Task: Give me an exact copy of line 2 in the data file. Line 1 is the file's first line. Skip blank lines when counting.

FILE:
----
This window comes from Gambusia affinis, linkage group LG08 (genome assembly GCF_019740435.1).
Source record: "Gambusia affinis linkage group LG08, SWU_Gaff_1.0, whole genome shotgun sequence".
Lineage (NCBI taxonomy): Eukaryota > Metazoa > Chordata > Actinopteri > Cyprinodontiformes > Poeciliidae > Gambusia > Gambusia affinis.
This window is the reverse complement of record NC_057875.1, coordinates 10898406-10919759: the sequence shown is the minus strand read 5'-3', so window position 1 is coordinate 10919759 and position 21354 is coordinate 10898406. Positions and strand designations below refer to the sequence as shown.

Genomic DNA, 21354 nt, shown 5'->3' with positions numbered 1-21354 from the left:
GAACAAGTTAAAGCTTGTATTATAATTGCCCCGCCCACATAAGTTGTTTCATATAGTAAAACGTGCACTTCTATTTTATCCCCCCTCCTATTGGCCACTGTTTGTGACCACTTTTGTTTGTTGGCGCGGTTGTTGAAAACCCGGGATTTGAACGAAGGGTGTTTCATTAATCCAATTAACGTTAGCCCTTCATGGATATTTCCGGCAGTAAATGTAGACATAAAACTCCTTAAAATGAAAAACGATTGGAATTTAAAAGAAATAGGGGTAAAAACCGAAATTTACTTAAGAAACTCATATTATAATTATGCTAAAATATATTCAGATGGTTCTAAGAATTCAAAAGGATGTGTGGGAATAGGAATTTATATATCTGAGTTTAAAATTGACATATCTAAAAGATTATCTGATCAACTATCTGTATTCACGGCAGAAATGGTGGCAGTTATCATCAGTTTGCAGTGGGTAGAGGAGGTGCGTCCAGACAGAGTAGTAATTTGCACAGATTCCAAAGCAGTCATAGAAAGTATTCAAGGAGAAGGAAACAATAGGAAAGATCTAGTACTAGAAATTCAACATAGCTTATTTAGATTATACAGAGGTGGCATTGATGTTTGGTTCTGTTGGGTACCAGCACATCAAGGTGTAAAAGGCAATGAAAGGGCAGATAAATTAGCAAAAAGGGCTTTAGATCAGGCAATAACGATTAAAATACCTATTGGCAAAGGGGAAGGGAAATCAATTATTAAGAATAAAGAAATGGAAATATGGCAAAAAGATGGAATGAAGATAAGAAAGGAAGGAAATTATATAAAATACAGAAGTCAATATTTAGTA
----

Source record: "Gambusia affinis linkage group LG08, SWU_Gaff_1.0, whole genome shotgun sequence".